My Lords, I warmly welcome this report and I congratulate Dr Philip Augar and his team on many of their recommendations. There was one thing that hurt me a little in the foreword, where Dr Augur claims:
“No prior government of any persuasion has considered further education to be a priority”.
I refute that. When my noble friend Lord Blunkett was Secretary of State and I was the Minister of State responsible for post-16 education we gave a great deal of priority to further education. Indeed, we increased spending on FE by 12% per annum, so I hope that that can be noted.
I am particularly glad that further education has been given so much attention by this report, because it has been greatly neglected by this Government and their predecessor. I was amazed by the Prime Minister’s statement that she considers this to be a very important sector for social mobility, technical education and so on. Given that she said that fairly recently I cannot imagine what she thought she was doing in allowing the huge cuts that were implemented by the Government and by their predecessor. I want to pick up on the point about “the headline issue”, as my noble friend Lord Bassam called it, of the £7,500 fee. I was always opposed to the £9,000 fee and I support this reduction; however, I very much hope that the debate about this report will not focus on higher education and what we charge students. That seems to me to be a secondary issue compared to how we restore FE to the state it needs to be in if we are to improve the productivity of our economy through higher skills of young people and adult learners in further education.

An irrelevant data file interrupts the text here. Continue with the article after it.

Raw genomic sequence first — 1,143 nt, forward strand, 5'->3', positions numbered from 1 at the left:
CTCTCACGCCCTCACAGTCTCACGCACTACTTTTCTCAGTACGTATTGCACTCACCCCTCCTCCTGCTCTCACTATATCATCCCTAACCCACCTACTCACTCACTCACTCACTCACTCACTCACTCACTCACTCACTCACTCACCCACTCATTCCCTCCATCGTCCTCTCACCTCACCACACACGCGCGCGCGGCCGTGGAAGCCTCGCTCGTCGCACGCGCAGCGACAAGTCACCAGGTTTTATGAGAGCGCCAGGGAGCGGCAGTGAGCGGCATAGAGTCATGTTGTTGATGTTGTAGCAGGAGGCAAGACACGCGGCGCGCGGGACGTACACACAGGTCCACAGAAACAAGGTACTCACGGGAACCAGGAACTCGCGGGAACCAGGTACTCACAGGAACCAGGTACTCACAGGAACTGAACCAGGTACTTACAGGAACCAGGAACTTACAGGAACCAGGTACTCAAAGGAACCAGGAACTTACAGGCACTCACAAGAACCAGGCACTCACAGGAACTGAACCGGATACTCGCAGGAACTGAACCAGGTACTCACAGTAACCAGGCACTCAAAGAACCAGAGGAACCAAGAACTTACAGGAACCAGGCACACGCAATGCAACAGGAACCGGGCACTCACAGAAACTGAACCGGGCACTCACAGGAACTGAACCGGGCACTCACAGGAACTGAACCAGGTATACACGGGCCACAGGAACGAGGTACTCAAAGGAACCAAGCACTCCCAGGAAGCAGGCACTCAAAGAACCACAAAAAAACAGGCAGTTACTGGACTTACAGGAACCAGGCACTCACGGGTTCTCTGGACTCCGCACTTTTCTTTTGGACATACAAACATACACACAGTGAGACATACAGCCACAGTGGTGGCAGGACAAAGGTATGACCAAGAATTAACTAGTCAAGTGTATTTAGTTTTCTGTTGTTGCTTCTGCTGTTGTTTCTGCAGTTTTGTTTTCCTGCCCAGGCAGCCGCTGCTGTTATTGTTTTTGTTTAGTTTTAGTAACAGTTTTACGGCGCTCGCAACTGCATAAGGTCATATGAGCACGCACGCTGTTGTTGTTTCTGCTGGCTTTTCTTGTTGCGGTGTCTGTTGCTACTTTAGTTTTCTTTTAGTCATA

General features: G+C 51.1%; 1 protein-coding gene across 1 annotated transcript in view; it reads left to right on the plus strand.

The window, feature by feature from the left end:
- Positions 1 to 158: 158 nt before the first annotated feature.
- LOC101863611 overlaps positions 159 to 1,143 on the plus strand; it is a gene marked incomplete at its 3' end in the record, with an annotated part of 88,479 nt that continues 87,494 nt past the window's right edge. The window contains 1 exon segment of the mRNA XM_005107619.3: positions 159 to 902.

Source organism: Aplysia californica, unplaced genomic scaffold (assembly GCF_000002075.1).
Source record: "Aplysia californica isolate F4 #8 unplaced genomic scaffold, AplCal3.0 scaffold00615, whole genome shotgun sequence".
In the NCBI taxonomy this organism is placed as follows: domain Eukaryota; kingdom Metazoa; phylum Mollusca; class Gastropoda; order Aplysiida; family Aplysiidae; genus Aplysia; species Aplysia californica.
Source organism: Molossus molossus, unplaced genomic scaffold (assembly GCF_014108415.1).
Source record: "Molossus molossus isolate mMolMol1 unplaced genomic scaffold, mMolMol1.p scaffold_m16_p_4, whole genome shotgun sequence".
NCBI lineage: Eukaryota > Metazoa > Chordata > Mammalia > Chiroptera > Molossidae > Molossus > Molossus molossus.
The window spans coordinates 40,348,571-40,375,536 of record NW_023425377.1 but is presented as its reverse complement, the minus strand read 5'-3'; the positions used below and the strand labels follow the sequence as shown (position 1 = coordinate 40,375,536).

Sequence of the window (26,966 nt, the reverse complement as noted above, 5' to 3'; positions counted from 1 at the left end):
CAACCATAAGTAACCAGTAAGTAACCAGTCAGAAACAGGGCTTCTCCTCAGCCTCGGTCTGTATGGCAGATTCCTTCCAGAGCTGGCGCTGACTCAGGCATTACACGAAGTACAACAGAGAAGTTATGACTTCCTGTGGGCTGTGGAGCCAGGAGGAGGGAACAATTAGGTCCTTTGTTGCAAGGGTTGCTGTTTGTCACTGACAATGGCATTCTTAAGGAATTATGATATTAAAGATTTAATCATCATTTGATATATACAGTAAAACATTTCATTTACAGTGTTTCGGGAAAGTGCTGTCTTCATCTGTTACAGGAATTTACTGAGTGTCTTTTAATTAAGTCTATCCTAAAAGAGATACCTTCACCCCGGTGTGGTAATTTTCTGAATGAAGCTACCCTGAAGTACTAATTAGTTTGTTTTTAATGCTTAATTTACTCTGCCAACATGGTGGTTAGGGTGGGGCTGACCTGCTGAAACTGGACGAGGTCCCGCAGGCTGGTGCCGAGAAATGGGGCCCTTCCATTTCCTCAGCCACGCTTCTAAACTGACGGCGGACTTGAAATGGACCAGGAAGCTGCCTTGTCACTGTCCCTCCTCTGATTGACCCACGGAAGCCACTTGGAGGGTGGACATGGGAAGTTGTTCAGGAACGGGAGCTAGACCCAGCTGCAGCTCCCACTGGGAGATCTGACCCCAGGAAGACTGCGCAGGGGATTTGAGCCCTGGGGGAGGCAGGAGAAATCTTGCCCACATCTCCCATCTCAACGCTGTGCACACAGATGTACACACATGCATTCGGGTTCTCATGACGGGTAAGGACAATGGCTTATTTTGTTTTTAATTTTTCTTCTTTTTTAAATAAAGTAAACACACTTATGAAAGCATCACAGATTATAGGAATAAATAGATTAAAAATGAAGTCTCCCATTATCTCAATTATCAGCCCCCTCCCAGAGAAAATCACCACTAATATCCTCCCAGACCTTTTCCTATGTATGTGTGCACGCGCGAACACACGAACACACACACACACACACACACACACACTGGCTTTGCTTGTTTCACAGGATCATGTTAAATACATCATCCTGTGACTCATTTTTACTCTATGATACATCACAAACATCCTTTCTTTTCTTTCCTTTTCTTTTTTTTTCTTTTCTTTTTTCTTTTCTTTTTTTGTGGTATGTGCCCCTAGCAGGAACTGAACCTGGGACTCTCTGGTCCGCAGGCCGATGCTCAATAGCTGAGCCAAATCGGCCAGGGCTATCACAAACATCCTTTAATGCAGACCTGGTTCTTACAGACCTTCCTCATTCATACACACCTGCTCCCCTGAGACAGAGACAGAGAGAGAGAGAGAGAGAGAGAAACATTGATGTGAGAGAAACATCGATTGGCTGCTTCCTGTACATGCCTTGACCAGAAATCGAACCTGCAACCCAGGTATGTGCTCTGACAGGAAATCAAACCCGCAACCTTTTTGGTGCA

Can the noble Viscount give us some indication of a timetable for the implementation of these proposals? I fear there is a grave danger that they will sit on a back burner for many months, given the state of the Government at the moment and the lack of a new leader yet. I hope that some of these proposals can be considered for implementation as a matter of urgency, especially the funding of FE but also the outrageous level of interest of 6% charged to higher education students on their student loans.